In an increasingly digital-first world, more data is being created than ever before. According to a recent IDC Study, over 64 zettabytes of data were generated in 2020 and global data creation and replication is set to grow by 23 percent through 2025. While organizations now have more data, analytic capabilities like those offered by Narrative Sciences and Tableau, allow them to find and use insights from their data to drive the success of their business. 

In a new blog post, Tableau president and CEO Mark Nelson points out that one of the easiest ways for organizations to become data driven is to incorporate narrative data storytelling. According to Gartner, data stories “will be the most widespread way of consuming analytics” by 2025 and “75% of stories will be automatically generated using augmented analytics techniques”.

Salesforce will be able to reach millions of more people who are underserved with data and help close the data literacy gap by bringing Narrative Science and its award-winning AI to Tableau.

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Microsoft accused of using Windows to push OneDrive and Teams over rivals

A coalition of software and cloud companies has filed a complaint with the European Commission (EC) against Microsoft's anti-competitive behavior of bundling its OneDrive cloud storage, Teams, and other services with Windows 10 and Windows 11.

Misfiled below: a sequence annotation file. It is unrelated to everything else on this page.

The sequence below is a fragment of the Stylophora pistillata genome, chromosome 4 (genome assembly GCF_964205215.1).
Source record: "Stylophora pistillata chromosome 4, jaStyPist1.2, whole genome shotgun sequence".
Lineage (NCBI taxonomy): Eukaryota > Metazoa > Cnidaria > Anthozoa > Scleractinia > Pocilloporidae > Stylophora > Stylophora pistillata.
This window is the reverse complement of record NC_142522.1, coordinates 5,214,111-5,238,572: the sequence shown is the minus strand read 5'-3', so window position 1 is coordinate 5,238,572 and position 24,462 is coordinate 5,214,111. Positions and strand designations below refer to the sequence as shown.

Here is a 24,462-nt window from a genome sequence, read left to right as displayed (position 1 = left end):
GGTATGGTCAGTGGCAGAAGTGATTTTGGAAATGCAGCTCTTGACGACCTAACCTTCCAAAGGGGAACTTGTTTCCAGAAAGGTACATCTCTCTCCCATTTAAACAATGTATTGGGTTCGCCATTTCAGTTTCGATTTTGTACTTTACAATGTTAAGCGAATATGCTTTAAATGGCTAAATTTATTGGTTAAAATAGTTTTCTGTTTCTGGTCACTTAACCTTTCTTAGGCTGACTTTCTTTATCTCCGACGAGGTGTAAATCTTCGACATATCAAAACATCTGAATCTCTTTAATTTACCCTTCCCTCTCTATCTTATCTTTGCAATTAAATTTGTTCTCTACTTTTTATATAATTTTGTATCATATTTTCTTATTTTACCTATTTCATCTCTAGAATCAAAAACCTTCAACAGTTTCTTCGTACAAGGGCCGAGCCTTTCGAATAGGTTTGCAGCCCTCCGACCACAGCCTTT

The Coalition for a Level Playing Field includes several European Union (EU)-based companies led by open source hosted cloud storage vendor Nextcloud.

“This is quite similar to what Microsoft did when it killed competition in the [web] browser market, stopping nearly all browser innovation for over a decade. Copy an innovators' product, bundle it with your own dominant product and kill their business, then stop innovating,” says Frank Karlitschek, CEO and founder of Nextcloud.

Big Tech 

Arguing that Microsoft’s behavior is bad for the consumers, the coalition has asked the EC to enforce a level playing field for all the players, and ensure that Microsoft doesn’t leverage its dominant market position in the operating system sector to drive out competition in other segments.

Besides Nextcloud, the coalition includes several prominent open source, and non-profit organizations, such as European DIGITAL SME Alliance, the Document Foundation, and the Free Software Foundation Europe (FSFE).

On their homepage, the coalition suggests that the anti-competitive behaviour of Big Tech is not only killing competition, but in doing so is harming the consumers and business. 

“Microsoft is integrating [Microsoft] 365 deeper and deeper in their service and software portfolio, including Windows. OneDrive is pushed wherever users deal with file storage and Teams is a default part of Windows 11. This makes it nearly impossible to compete with their SaaS [Software-as-a-Service] services,” reasons the coalition.

To further drive home the point, it argues that while Microsoft, Google, and Amazon have grown their market share to 66% in the EU, the share of local providers has contracted from 26% to 16%.